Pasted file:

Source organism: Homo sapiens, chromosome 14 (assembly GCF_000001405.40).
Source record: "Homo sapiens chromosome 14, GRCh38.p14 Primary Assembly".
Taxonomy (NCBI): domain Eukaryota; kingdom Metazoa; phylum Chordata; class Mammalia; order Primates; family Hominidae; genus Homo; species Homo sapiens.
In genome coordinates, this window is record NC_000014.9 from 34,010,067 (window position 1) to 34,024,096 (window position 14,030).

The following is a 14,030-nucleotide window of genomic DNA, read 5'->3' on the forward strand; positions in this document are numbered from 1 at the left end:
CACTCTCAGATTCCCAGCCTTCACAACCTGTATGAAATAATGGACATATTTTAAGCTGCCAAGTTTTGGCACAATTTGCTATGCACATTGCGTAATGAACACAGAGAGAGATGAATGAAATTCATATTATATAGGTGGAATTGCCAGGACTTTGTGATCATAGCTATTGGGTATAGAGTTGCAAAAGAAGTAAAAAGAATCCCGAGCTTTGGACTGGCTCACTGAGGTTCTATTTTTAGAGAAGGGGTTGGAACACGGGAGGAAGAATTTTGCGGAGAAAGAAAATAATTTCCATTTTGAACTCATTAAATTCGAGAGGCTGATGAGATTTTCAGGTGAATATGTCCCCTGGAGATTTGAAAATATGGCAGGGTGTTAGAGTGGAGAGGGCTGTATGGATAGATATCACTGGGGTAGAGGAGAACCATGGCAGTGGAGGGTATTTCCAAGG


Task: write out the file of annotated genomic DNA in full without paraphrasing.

Source organism: Homo sapiens, chromosome 14 (assembly GCF_000001405.40).
Source record: "Homo sapiens chromosome 14, GRCh38.p14 Primary Assembly".
Taxonomy (NCBI): domain Eukaryota; kingdom Metazoa; phylum Chordata; class Mammalia; order Primates; family Hominidae; genus Homo; species Homo sapiens.
In genome coordinates, this window is record NC_000014.9 from 34,010,067 (window position 1) to 34,024,096 (window position 14,030).

The following is a 14,030-nucleotide window of genomic DNA, read 5'->3' on the forward strand; positions in this document are numbered from 1 at the left end:
CACTCTCAGATTCCCAGCCTTCACAACCTGTATGAAATAATGGACATATTTTAAGCTGCCAAGTTTTGGCACAATTTGCTATGCACATTGCGTAATGAACACAGAGAGAGATGAATGAAATTCATATTATATAGGTGGAATTGCCAGGACTTTGTGATCATAGCTATTGGGTATAGAGTTGCAAAAGAAGTAAAAAGAATCCCGAGCTTTGGACTGGCTCACTGAGGTTCTATTTTTAGAGAAGGGGTTGGAACACGGGAGGAAGAATTTTGCGGAGAAAGAAAATAATTTCCATTTTGAACTCATTAAATTCGAGAGGCTGATGAGATTTTCAGGTGAATATGTCCCCTGGAGATTTGAAAATATGGCAGGGTGTTAGAGTGGAGAGGGCTGTATGGATAGATATCACTGGGGTAGAGGAGAACCATGGCAGTGGAGGGTATTTCCAAGG